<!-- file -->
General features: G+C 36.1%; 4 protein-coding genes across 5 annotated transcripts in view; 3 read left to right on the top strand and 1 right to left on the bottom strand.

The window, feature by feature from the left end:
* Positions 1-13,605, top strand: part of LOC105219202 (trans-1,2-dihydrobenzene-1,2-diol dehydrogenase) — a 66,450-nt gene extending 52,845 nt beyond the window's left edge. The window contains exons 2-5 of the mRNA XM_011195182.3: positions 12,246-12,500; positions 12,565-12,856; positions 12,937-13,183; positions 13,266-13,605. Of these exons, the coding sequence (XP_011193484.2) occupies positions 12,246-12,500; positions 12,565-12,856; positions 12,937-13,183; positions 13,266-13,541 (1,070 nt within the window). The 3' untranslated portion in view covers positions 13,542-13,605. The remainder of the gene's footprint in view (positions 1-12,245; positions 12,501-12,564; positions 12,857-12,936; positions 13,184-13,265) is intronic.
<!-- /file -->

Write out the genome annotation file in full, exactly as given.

General features: G+C 36.1%; 4 protein-coding genes across 5 annotated transcripts in view; 3 read left to right on the top strand and 1 right to left on the bottom strand.

The window, feature by feature from the left end:
* Positions 1-13,605, top strand: part of LOC105219202 (trans-1,2-dihydrobenzene-1,2-diol dehydrogenase) — a 66,450-nt gene extending 52,845 nt beyond the window's left edge. The window contains exons 2-5 of the mRNA XM_011195182.3: positions 12,246-12,500; positions 12,565-12,856; positions 12,937-13,183; positions 13,266-13,605. Of these exons, the coding sequence (XP_011193484.2) occupies positions 12,246-12,500; positions 12,565-12,856; positions 12,937-13,183; positions 13,266-13,541 (1,070 nt within the window). The 3' untranslated portion in view covers positions 13,542-13,605. The remainder of the gene's footprint in view (positions 1-12,245; positions 12,501-12,564; positions 12,857-12,936; positions 13,184-13,265) is intronic.